Originally exhibited at the Regier Art Gallery, Bethel College, North Newton, Kansas, October 30 to December 4, 2015. Excerpted from an article of the same name in Pennsylvania Mennonite Heritage 41 no.1 (January 2018): 10-29

by Rachel Epp Buller

Jan Luyken (also spelled Luiken) was born in Amsterdam into a middle-class family led by a school-teaching father who was devout in faith and committed to intellectual study. After his formal schooling, Luyken apprenticed in the workshop of a local painter, Martin Saeghmolen, and then learned etching and engraving from printmaker Coenraet Decker. He also met regularly with a group of friends, who called themselves De Wijngaardranken (The Vine Tendrils), to write poetry. In 1672, at the age of twenty-three, Luyken married Maria den Oudens. Of their five children, only their son Caspar survived childbirth. At the time of their marriage, Luyken joined the Anabaptist movement at his wife’s instigation, but he did not fully commit until having visions and experiencing a powerful religious conversion in 1673. Luyken remained committed to the Anabaptist church and to piety for the rest of his life.

Following Luyken’s death in 1712, fellow artist Pieter Sluiter etched Luyken’s portrait, shown at left, and published it together with a six-line poem by Adriaan Spinniker that encapsulates how his contemporaries viewed him:1

The desire for God and good deeds, which burns in LUIKEN’s heart
Shown in his behavior, and etchings, and poetry,
Spread thus its glow in the modest countenance,
Which gaze made each aspire to share his way of living.
Thou, who dost always view and read his work with pleasure,
Look frequently at this face, as incentive for thy spirit.

Professional Work

Although he is known predominantly in today’s Anabaptist communities for his iconic etchings in the Martyrs Mirror by Thieleman J. van Braght (1685), Jan Luyken produced over three thousand other works that included paintings (of which only a few survive), drawings, prints, and poems. Luyken published twelve books focused on piety and Scripture, for which he both created prints and wrote poetry. He also produced illustrations for nearly five hundred books by other authors in disciplines as varied as biology, chemistry, geography, shipbuilding, early Christian history, and Dutch history, among others. The books and prints in this exhibition offer a closer look into the breadth of Luyken’s work.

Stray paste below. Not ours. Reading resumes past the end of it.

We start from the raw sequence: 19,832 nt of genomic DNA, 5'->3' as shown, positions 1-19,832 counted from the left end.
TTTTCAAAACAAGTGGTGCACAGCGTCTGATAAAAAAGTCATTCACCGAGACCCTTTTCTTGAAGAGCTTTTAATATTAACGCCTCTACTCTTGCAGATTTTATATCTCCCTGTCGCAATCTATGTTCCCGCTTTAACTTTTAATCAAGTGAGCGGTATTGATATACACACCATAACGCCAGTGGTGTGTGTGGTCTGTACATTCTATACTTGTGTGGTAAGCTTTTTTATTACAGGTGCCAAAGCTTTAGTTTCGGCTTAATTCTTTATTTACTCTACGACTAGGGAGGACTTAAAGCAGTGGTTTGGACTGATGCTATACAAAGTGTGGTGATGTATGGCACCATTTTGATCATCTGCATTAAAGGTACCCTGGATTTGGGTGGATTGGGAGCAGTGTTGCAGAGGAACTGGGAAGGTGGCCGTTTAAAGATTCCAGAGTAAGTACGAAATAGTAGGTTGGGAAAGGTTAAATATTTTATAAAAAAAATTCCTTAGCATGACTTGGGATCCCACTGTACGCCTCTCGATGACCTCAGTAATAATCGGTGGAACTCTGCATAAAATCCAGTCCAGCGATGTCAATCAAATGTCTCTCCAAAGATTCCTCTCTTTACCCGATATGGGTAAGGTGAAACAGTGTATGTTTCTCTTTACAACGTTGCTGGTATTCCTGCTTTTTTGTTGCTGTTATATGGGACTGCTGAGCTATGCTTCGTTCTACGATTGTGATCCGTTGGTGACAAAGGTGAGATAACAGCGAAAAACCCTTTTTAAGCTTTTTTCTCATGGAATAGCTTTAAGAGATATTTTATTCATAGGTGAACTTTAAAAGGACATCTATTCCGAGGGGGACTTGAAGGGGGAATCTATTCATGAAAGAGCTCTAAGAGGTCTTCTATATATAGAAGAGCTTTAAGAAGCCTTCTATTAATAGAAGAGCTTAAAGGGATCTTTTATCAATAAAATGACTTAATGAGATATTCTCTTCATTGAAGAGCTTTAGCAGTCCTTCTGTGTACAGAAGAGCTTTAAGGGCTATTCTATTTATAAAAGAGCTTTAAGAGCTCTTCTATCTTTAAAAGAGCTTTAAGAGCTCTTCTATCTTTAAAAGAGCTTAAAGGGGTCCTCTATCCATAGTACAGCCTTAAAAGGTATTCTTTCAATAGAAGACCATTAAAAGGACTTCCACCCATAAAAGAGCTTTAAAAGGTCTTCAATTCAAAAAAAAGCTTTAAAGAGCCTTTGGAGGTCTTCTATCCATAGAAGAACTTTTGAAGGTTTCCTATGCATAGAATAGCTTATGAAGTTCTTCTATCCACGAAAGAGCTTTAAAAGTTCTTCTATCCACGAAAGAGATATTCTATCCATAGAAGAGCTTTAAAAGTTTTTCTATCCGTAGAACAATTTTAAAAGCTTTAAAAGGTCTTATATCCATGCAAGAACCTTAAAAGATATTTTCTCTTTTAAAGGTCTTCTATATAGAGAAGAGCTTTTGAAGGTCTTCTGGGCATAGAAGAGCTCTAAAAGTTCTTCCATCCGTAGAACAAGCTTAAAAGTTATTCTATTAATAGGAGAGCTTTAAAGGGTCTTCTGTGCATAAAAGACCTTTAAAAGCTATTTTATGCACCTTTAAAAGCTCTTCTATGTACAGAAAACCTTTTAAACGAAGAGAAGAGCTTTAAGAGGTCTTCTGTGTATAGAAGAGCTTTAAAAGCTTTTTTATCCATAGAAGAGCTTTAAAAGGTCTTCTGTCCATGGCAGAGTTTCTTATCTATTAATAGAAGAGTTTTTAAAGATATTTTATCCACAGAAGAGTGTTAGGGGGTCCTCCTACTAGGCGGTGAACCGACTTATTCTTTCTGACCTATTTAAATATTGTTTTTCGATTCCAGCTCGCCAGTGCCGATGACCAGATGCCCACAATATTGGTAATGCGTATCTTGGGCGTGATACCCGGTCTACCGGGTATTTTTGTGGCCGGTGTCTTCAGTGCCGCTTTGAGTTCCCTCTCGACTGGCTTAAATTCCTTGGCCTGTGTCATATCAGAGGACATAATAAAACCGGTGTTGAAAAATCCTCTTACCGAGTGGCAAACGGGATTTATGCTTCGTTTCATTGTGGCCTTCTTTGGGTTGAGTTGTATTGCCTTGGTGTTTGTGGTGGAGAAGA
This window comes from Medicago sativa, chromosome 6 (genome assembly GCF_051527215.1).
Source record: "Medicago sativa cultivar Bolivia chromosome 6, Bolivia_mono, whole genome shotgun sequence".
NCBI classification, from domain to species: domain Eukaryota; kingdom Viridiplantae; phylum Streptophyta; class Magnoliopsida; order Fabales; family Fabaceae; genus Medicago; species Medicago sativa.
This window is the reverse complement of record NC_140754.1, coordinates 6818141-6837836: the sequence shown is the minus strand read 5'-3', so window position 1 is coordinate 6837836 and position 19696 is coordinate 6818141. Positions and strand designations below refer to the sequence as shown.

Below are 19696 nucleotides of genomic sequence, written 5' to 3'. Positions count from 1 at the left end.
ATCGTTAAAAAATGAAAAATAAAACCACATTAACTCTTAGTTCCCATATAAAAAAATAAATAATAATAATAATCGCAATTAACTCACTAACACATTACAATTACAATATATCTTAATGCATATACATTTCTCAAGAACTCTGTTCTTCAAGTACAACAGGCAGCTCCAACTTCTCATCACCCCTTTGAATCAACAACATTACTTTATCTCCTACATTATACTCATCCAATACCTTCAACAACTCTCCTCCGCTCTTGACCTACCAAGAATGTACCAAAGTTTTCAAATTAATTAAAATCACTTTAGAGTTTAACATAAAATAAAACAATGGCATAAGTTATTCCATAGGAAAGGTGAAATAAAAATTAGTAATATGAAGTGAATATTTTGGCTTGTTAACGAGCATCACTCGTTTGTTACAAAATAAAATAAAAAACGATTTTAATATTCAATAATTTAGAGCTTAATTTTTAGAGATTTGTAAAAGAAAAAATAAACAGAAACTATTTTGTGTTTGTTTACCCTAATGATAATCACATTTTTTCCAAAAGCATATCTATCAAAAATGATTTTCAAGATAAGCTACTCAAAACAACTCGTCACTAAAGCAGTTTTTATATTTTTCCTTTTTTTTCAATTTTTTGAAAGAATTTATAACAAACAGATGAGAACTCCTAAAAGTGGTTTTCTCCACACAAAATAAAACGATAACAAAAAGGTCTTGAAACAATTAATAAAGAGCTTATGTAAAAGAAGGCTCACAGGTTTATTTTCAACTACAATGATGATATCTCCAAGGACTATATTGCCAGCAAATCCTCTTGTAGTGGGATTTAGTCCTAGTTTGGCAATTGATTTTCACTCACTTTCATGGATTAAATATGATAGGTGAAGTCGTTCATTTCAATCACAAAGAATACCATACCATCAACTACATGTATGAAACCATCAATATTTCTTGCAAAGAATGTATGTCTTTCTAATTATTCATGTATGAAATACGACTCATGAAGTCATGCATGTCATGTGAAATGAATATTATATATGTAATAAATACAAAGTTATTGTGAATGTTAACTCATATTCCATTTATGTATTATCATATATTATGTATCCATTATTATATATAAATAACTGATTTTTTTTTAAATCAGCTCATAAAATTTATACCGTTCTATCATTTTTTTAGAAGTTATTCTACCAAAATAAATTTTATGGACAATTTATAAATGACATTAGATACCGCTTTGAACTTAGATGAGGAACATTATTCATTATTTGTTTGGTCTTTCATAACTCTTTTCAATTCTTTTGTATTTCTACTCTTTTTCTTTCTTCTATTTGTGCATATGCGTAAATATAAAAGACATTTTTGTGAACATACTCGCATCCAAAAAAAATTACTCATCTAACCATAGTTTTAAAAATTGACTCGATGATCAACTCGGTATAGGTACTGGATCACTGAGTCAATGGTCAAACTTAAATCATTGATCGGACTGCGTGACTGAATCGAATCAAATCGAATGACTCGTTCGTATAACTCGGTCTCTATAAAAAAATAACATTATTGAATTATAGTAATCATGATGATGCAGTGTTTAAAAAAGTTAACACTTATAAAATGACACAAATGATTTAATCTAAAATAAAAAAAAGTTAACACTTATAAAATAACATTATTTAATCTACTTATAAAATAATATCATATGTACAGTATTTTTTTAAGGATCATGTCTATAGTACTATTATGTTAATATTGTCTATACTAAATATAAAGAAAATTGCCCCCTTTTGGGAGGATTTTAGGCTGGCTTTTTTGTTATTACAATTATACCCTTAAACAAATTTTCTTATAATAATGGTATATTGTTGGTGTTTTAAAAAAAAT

Many of Luyken’s prints fall into the category of emblem literature. Throughout sixteenth- and seventeenth-century Europe, but particularly in the Low Countries, artists and writers favored the use of emblems, which combined images and verses for didactic ends. Emblems generally included a title or motto, an illustration, and an explanation in prose or poetic form. Taken together, these three pieces sought to impart a moral lesson to the viewer or reader. Luyken’s emblems offered meditations on living a godly life and on attaining the path to salvation, using a wide variety of symbolism that would have been easily understandable to his contemporaries.

De Onwaardige Wereld vertoond in Zinnebeelden (The Unworthy World, as told in Emblems), 1710

Dangerous-Stand

The Dangerous Stand, from The Unworthy World (Menno Simons Historical Library photo)

Dutch artists of the sixteenth and seventeenth centuries commonly depicted immoral or dangerous behavior, partly as an instructional device to their viewers. In this book of religious emblems, Luyken pictured “the unworthy world” as a warning to urge his readers onto the right path of Christian life. In the scene displayed here, a mortal hangs by a thread above the fires of hell while the specter of death waits to snip his life thread with scissors. If only the man will change his ways, he might be saved. The accompanying verse, Matthew 10:28, reminds us that a better fate awaits us beyond this life if we so choose it: “Do not fear those who kill the body but cannot kill the soul; rather fear him who can destroy both soul and body in hell.”

Dangerous Stand), from De Onwaardige Wereld (The Unworthy World), 1710. Reproduced in Het Werk Van Jan en Casper Luyken door P. Van Eeghen, vol. 2, 1905

Preperatory-for-dangerous-stand-1

Preparatory drawing for The Dangerous Stand (Menno Simons Historical Library photo)

A catalogue raisonné lists all of the works created by a particular artist. This compendium of the works of Jan and Caspar Luyken includes not only the finished prints but also the sketches and preparatory drawings made in advance of the completed works. Looking at this drawing in comparison to the eventual print (see page 15) shows how Luyken worked out the basic composition in the drawing but added a much higher level of detail and linework to the finished product. Notice also how the compositions are reversed since Luyken would have drawn this image onto the copper plate, only to have it printed as a mirror image.

Tafereelen der Eerst Christenen (Scenes of the First Christians). With prints by Jan Luyken and verses by Pieter Langendijk and Claas Bruin, 1722; reprinted 1740, Bedieninge des Doops in een rivier” (Ministry of Baptism in the River)

baptism

Ministry of Baptism in the River, from Scenes of the First Christians (Menno Simons Historical Library photo)

Even posthumously, Jan Luyken’s work continued to garner much attention. Ten years after Luyken’s death, ninety-two of his engravings were published in this volume of early church history. Poems by Pieter Langendijk and six-line verses by Claas Bruin accompany each of Luyken’s images. Not surprisingly, given Luyken’s Anabaptist connections, one of the scenes he chose to include in his series of early Christians is a scene of adult baptism. Notice how Luyken’s compositional lines lead our eyes to the baptism in the center of the image, with small background figures building up to larger foreground figures and with circular ripples of water surrounding the key players.